The danger in new Nairobi drinking craze

Johnson Sakaja

Governor Johnson Sakaja addresses city askaris and police officers ahead of the raid on noisy bars. Nightclubs that have been banned from operating in residential areas.

Photo credit: Johnson Sakaja | Facebook

The country is witnessing unprecedented levels of alcohol consumption, so much that clubs have now found their way into residential estates.

A new clubbing phenomenon has been creeping into the country and is spreading like wildfire; Aluta Sundays. The Jamaica-inspired Sunday morning carnival sees revellers, especially in Nairobi, flocking to nightclubs as early as 6am to enjoy endless hours of unlimited reggae.

Add to this the fact that there are plans to introduce ‘light beers’ that can be taken together with meals, and we have a serious problem brewing.

Scientifically, you will not necessarily feel alcohol’s impact on your body right away, but it starts from the moment you take your first sip.

Common knowledge is that alcohol interferes with the brain’s communication pathways, and can affect the way the brain looks and works. These disruptions can change mood and behaviour, and make it harder to think clearly and move with coordination.

Those behind this craze say they are catering to reggae lovers who just won’t go home or who, for lack of a better thing to do on a Sunday morning, find it fit to imbibe while enjoying the music. Never mind that most of these people are often already drunk since they rove from club to club until the wee hours.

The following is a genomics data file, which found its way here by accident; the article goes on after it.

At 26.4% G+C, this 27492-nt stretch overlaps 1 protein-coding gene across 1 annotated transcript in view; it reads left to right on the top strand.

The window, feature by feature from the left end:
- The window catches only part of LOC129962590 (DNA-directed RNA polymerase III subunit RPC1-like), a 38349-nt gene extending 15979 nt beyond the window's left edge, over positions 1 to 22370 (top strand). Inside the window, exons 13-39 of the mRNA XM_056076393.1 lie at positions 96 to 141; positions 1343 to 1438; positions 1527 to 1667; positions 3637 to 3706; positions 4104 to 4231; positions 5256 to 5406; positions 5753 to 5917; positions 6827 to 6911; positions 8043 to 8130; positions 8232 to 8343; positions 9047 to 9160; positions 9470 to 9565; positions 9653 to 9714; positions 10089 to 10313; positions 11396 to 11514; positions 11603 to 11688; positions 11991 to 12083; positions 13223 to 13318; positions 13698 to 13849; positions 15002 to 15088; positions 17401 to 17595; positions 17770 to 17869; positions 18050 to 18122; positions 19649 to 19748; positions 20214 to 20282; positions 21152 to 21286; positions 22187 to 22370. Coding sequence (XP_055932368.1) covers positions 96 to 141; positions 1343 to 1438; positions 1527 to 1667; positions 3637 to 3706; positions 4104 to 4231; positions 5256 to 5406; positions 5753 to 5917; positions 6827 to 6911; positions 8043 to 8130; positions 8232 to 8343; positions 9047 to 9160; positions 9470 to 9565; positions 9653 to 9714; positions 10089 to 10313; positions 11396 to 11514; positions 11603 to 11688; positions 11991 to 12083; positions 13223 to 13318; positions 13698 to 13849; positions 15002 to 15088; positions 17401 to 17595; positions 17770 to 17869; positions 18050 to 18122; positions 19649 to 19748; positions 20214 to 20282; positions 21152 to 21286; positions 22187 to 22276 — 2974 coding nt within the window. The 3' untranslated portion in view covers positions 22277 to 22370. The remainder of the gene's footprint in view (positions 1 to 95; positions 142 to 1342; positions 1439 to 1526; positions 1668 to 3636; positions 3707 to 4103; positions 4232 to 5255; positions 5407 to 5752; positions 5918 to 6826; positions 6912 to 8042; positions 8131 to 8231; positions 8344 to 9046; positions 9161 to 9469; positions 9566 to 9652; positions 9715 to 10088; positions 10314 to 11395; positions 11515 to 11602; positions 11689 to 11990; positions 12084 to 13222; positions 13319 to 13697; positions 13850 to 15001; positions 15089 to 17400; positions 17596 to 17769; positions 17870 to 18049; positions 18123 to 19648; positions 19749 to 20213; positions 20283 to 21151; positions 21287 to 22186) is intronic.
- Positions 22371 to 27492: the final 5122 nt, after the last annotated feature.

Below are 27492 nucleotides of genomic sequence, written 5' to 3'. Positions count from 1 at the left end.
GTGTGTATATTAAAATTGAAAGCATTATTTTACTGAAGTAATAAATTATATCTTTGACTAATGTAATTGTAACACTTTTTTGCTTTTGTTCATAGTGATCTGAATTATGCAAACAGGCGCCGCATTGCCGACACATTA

According to the National Cancer Institute, there is a strong scientific consensus that alcohol can cause several types of cancer. In its report on carcinogens, the National Toxicology Program of the US Department of Health and Human Services lists consumption of alcoholic beverages as a known human carcinogen.

Most people assume the occasional beer or glass of wine at mealtimes or special occasions doesn’t pose any cause for concern. Drinking any amount of alcohol can lead to unwanted health consequences.

Shrink your brain

If you drink heavily for a long time, alcohol can affect how your brain looks and works. Its cells start to change and even get smaller.

Too much alcohol can actually shrink your brain. And that’ll have big effects on your ability to think, learn and remember things. It can also make it harder to keep a steady body temperature and control your movements.

The Aluta Sunday idea has become such a massive hit with club owners that they have now created specific zones for it. What they fail to realise is that over time, drinking can also damage the brain’s frontal lobe, the part responsible for executive functions, like abstract reasoning, decision-making, social behaviour and performance.

In other words, the country is staring at another enormous problem being perpetuated by those hell-bent on making profits at any cost. Some people who drink eventually develop a tolerance to alcohol. As a result, they eventually need to drink more to notice the same effects they once did.

Drinking alcohol on a regular basis can also lead to dependence, which means your body and brain get used to the effects of alcohol.


Mr Mwangi is Manager, Corporate Communications-NACADA; [email protected]

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